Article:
Two Polish men have been found guilty of importing cocaine but a Russian sailor cleared his name as jurors reached verdicts today in the Bastion Pt cocaine trial.
Sailor Aleksandr Cherushev was expected to leave custody for the first time in nearly two years, after jurors found him not guilty of importing or supplying cocaine.
But at the High Court in Auckland, Polish men Ryszard Wilk and Patryk Lukasz Lukasik were found guilty of charges including importing the Class A drug.
Prosecutors had claimed Cherushev sailed into New Zealand on the ship Discovery Bay from Panama, then went into downtown Auckland with kilograms of cocaine.
But Cherushev's defence lawyers Ron Mansfield and Steven Lack said the sailor had no interest in drugs and was a career-driven man who wanted to help his family.
Cherushev has a wife and child in Kaliningrad, a Russian territory on the Baltic Sea northeast of Poland.
At 10.46am today, after the verdicts were delivered, Justice Tracey Walker told Cherushev he could leave the dock.
It's understood authorities were considering deporting Cherushev. Even though he committed no crime, he might not legally be allowed in New Zealand now.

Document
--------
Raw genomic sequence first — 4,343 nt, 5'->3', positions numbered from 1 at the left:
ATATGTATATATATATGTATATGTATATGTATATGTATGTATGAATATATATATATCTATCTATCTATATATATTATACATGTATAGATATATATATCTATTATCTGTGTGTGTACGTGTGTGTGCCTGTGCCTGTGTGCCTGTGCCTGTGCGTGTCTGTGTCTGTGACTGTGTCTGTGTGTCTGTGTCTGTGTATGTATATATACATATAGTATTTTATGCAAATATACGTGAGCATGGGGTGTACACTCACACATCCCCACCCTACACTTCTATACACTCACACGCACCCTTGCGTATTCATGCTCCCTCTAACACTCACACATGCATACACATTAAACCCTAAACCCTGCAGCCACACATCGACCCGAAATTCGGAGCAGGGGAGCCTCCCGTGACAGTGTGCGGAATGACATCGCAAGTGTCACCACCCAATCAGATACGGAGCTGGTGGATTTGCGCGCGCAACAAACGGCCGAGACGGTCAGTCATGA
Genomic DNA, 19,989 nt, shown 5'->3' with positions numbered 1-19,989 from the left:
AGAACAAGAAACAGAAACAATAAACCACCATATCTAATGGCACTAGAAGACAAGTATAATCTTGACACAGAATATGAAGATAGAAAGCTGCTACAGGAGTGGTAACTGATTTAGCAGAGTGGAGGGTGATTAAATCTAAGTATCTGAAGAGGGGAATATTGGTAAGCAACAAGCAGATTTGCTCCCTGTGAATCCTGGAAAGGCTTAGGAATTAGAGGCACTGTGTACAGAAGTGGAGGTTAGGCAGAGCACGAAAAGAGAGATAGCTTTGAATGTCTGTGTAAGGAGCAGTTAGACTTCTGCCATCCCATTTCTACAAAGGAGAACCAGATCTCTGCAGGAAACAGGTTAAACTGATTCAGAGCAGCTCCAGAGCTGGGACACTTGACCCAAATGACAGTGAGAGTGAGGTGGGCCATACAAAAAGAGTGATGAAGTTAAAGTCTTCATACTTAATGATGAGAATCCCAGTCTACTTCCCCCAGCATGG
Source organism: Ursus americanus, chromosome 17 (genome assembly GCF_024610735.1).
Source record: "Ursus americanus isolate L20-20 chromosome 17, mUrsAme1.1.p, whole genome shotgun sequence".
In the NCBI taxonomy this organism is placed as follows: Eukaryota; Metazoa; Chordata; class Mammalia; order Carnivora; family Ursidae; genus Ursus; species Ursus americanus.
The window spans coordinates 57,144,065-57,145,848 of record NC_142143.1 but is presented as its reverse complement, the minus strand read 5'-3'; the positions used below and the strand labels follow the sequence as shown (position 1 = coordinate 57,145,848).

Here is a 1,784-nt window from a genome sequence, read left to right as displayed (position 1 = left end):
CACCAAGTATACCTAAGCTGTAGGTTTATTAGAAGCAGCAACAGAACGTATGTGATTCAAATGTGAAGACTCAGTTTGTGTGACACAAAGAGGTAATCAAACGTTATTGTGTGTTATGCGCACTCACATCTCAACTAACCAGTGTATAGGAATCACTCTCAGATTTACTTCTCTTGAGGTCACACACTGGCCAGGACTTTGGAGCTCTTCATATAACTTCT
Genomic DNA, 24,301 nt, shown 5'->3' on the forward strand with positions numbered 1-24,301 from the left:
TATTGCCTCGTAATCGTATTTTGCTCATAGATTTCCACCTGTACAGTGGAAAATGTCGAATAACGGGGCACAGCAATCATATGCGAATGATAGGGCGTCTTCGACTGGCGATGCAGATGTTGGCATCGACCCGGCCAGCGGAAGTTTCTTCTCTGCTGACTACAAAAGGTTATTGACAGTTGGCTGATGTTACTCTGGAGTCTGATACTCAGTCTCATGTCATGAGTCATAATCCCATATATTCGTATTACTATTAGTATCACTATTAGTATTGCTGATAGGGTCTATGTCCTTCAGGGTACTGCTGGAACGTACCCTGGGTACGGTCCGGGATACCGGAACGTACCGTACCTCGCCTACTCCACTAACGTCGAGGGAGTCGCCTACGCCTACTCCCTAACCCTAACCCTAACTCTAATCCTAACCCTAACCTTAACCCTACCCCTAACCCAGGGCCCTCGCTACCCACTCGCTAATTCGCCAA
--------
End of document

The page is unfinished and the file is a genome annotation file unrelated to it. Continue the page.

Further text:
But keeping Cherushev in custody was expected to spark a legal challenge, as he'd only technically be an overstayer because he'd been detained on drug charges.
"The actual basis upon which he leaves New Zealand is still being resolved," Mansfield said this afternoon.
The Crown had alleged Cherushev delivered cocaine to Wilk, and to Wilk's son Ralph.
During the trial, jurors were told Ralph Wilk had already admitted supplying cocaine.
The Crown also claimed Lukasik encouraged the enterprise, and helped with money laundering.
But Cherushev, giving evidence in his own defence, said he never met the other men on trial before he was arrested, and had nothing to do with importing drugs.
Cherushev was arrested in Nelson in 2019.
Jurors heard from detectives who dug up rubbish bags and cocaine remnants at Auckland's Bastion Pt Reserve in 2017.
Prosecutors said this strange stash was linked to a much bigger cocaine racket.
Police said piles of cash uncovered in a covert search and multiple seized messages linked the three men on trial to the cocaine business.
Prosecutor Brian Dickey claimed Ryszard Wilk was the group's leader.
A Customs officer found Wilk at Auckland International Airport in April 2017 with $70,000 cash.
The Crown said that cash, and much more generated the year before, had no legitimate source.
Ryszard Wilk was found guilty on four cocaine charges - importing, supplying, possessing it for supply, and conspiring to import the drug.
Lukasik was found guilty of money laundering as well as importing cocaine.
Wilk and Lukasik will be sentenced on June 22.